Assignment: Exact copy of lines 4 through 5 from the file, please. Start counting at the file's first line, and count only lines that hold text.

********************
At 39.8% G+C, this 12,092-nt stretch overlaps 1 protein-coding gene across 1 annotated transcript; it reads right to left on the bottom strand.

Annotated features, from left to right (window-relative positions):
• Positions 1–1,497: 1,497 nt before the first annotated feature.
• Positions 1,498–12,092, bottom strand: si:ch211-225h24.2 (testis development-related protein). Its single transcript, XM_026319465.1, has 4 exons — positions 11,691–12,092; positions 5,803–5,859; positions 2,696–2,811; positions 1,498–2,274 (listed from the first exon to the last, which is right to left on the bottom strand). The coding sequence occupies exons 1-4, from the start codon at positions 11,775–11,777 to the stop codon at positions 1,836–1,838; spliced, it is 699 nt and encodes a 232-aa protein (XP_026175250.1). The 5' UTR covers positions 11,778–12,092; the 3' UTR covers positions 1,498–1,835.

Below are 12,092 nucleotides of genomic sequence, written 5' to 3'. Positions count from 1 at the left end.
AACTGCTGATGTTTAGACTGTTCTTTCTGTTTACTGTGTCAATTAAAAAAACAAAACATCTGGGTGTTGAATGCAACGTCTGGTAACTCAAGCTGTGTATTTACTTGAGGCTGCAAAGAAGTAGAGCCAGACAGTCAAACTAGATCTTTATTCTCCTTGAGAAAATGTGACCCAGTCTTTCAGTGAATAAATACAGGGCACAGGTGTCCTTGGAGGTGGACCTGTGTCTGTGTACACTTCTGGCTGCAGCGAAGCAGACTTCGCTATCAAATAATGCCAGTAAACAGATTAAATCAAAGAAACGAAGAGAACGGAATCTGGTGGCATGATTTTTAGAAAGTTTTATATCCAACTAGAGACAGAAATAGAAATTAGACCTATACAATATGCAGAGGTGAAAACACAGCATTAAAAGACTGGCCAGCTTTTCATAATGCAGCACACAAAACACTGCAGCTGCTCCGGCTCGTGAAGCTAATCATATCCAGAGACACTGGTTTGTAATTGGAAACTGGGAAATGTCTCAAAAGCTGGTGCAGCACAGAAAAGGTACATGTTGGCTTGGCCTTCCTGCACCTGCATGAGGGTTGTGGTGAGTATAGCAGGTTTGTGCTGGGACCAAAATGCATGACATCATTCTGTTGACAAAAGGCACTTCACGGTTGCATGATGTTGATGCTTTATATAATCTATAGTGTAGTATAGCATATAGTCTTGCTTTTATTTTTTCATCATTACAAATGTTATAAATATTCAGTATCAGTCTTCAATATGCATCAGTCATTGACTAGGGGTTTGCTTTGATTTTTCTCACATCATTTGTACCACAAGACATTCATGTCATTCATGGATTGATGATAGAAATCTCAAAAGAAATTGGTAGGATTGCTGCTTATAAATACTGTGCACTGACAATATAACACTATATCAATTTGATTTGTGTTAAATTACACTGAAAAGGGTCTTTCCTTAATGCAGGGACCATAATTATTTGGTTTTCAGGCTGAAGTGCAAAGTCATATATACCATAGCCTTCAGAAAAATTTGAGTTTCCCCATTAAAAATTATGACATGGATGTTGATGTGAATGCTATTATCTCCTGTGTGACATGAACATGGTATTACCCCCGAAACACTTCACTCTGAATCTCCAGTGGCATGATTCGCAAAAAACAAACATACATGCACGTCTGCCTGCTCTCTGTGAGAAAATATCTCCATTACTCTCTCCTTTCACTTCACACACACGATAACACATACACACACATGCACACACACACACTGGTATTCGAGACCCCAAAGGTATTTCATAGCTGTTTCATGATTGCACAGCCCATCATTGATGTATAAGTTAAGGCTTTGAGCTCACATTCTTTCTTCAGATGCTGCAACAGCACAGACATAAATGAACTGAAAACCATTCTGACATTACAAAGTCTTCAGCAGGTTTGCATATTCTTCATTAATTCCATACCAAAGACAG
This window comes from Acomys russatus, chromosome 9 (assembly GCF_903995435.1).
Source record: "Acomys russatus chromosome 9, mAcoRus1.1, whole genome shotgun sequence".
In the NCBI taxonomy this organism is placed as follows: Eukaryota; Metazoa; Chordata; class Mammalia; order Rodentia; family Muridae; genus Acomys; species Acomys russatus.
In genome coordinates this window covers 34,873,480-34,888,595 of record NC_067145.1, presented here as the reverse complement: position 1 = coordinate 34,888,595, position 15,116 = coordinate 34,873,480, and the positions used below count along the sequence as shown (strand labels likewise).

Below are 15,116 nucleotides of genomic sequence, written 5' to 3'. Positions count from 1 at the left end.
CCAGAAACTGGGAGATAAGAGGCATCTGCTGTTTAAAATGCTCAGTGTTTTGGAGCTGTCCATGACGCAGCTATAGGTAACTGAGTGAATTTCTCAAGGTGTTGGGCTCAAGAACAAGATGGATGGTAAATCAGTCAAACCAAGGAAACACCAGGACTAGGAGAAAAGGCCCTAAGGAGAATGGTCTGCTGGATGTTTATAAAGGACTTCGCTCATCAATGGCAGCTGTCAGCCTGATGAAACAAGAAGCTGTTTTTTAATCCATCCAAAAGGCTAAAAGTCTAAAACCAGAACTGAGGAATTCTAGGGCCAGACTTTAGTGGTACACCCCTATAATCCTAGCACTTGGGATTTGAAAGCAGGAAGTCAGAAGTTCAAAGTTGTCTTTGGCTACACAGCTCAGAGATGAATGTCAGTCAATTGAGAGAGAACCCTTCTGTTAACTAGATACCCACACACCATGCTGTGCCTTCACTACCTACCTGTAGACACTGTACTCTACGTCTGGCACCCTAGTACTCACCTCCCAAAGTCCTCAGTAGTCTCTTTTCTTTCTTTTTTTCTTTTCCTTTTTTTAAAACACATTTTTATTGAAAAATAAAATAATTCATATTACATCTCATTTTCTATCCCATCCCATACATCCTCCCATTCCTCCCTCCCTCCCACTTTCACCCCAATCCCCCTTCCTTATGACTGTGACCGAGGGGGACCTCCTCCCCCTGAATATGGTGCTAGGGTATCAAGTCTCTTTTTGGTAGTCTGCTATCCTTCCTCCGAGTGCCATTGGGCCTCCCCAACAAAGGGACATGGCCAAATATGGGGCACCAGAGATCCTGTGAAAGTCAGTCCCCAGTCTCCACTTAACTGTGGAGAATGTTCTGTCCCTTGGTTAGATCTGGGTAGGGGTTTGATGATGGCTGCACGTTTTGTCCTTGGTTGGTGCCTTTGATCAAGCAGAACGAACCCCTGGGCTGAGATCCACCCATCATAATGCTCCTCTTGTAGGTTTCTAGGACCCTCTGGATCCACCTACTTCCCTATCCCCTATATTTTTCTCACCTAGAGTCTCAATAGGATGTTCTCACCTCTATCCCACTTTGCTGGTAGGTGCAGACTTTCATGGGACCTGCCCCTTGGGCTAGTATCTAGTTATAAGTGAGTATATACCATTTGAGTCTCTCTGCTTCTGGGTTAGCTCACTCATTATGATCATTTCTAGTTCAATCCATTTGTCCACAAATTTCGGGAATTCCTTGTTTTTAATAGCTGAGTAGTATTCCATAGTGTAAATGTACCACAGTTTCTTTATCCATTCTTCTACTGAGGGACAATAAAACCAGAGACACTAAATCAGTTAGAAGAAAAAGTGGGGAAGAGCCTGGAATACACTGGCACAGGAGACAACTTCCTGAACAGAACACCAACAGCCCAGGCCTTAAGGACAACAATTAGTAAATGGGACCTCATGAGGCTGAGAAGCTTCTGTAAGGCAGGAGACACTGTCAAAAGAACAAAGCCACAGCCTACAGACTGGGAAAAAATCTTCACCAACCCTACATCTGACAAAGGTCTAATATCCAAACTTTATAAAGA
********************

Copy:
• Positions 1,498–12,092, bottom strand: si:ch211-225h24.2 (testis development-related protein). Its single transcript, XM_026319465.1, has 4 exons — positions 11,691–12,092; positions 5,803–5,859; positions 2,696–2,811; positions 1,498–2,274 (listed from the first exon to the last, which is right to left on the bottom strand). The coding sequence occupies exons 1-4, from the start codon at positions 11,775–11,777 to the stop codon at positions 1,836–1,838; spliced, it is 699 nt and encodes a 232-aa protein (XP_026175250.1). The 5' UTR covers positions 11,778–12,092; the 3' UTR covers positions 1,498–1,835.

Below are 12,092 nucleotides of genomic sequence, written 5' to 3'. Positions count from 1 at the left end.